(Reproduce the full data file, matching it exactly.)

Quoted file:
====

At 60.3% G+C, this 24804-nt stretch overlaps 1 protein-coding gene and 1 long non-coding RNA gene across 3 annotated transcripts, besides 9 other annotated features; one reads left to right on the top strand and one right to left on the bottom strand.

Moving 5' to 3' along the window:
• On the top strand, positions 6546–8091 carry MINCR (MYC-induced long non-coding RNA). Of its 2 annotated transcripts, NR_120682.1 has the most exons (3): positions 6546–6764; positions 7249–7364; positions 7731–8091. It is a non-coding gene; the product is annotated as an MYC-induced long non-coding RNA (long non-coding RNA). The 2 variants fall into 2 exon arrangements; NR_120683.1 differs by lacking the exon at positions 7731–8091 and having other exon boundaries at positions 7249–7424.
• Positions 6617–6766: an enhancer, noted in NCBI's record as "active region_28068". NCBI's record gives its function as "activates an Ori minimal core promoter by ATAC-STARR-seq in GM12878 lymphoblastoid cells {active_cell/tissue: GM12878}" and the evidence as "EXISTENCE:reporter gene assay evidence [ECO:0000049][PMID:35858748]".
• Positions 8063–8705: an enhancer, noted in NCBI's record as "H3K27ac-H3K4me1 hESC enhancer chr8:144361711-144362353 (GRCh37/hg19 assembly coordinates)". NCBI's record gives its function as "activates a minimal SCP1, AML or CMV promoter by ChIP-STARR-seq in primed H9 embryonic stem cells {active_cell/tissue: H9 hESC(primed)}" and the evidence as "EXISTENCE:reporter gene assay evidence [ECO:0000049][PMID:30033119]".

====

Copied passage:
At 60.3% G+C, this 24804-nt stretch overlaps 1 protein-coding gene and 1 long non-coding RNA gene across 3 annotated transcripts, besides 9 other annotated features; one reads left to right on the top strand and one right to left on the bottom strand.

Moving 5' to 3' along the window:
• On the top strand, positions 6546–8091 carry MINCR (MYC-induced long non-coding RNA). Of its 2 annotated transcripts, NR_120682.1 has the most exons (3): positions 6546–6764; positions 7249–7364; positions 7731–8091. It is a non-coding gene; the product is annotated as an MYC-induced long non-coding RNA (long non-coding RNA). The 2 variants fall into 2 exon arrangements; NR_120683.1 differs by lacking the exon at positions 7731–8091 and having other exon boundaries at positions 7249–7424.
• Positions 6617–6766: an enhancer, noted in NCBI's record as "active region_28068". NCBI's record gives its function as "activates an Ori minimal core promoter by ATAC-STARR-seq in GM12878 lymphoblastoid cells {active_cell/tissue: GM12878}" and the evidence as "EXISTENCE:reporter gene assay evidence [ECO:0000049][PMID:35858748]".
• Positions 8063–8705: an enhancer, noted in NCBI's record as "H3K27ac-H3K4me1 hESC enhancer chr8:144361711-144362353 (GRCh37/hg19 assembly coordinates)". NCBI's record gives its function as "activates a minimal SCP1, AML or CMV promoter by ChIP-STARR-seq in primed H9 embryonic stem cells {active_cell/tissue: H9 hESC(primed)}" and the evidence as "EXISTENCE:reporter gene assay evidence [ECO:0000049][PMID:30033119]".